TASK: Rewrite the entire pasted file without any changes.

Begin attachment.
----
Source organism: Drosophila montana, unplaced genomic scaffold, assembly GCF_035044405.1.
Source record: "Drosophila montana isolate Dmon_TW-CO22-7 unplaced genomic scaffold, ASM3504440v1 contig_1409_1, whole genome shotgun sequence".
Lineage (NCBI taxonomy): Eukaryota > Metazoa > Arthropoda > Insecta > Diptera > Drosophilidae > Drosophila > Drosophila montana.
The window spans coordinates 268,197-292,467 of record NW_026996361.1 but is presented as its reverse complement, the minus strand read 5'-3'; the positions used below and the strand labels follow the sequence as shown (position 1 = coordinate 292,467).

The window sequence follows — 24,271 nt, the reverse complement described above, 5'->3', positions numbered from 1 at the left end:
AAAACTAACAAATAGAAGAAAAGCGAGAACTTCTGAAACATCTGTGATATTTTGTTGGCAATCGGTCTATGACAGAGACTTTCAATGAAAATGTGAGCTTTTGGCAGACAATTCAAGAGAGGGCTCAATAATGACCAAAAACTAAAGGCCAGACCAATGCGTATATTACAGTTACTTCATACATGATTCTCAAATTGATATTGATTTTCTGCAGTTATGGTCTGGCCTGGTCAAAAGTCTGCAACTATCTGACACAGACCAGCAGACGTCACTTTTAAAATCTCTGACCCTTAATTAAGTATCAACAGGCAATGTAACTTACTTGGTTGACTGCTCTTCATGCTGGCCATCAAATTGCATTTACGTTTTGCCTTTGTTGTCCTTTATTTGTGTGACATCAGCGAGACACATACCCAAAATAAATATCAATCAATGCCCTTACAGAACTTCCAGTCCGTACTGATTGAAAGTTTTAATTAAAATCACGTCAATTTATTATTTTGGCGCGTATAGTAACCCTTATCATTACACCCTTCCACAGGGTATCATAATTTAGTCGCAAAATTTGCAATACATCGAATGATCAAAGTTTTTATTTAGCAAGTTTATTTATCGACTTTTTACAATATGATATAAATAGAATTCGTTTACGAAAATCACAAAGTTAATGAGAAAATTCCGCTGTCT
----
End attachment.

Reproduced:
Source organism: Drosophila montana, unplaced genomic scaffold, assembly GCF_035044405.1.
Source record: "Drosophila montana isolate Dmon_TW-CO22-7 unplaced genomic scaffold, ASM3504440v1 contig_1409_1, whole genome shotgun sequence".
Lineage (NCBI taxonomy): Eukaryota > Metazoa > Arthropoda > Insecta > Diptera > Drosophilidae > Drosophila > Drosophila montana.
The window spans coordinates 268,197-292,467 of record NW_026996361.1 but is presented as its reverse complement, the minus strand read 5'-3'; the positions used below and the strand labels follow the sequence as shown (position 1 = coordinate 292,467).

The window sequence follows — 24,271 nt, the reverse complement described above, 5'->3', positions numbered from 1 at the left end:
AAAACTAACAAATAGAAGAAAAGCGAGAACTTCTGAAACATCTGTGATATTTTGTTGGCAATCGGTCTATGACAGAGACTTTCAATGAAAATGTGAGCTTTTGGCAGACAATTCAAGAGAGGGCTCAATAATGACCAAAAACTAAAGGCCAGACCAATGCGTATATTACAGTTACTTCATACATGATTCTCAAATTGATATTGATTTTCTGCAGTTATGGTCTGGCCTGGTCAAAAGTCTGCAACTATCTGACACAGACCAGCAGACGTCACTTTTAAAATCTCTGACCCTTAATTAAGTATCAACAGGCAATGTAACTTACTTGGTTGACTGCTCTTCATGCTGGCCATCAAATTGCATTTACGTTTTGCCTTTGTTGTCCTTTATTTGTGTGACATCAGCGAGACACATACCCAAAATAAATATCAATCAATGCCCTTACAGAACTTCCAGTCCGTACTGATTGAAAGTTTTAATTAAAATCACGTCAATTTATTATTTTGGCGCGTATAGTAACCCTTATCATTACACCCTTCCACAGGGTATCATAATTTAGTCGCAAAATTTGCAATACATCGAATGATCAAAGTTTTTATTTAGCAAGTTTATTTATCGACTTTTTACAATATGATATAAATAGAATTCGTTTACGAAAATCACAAAGTTAATGAGAAAATTCCGCTGTCT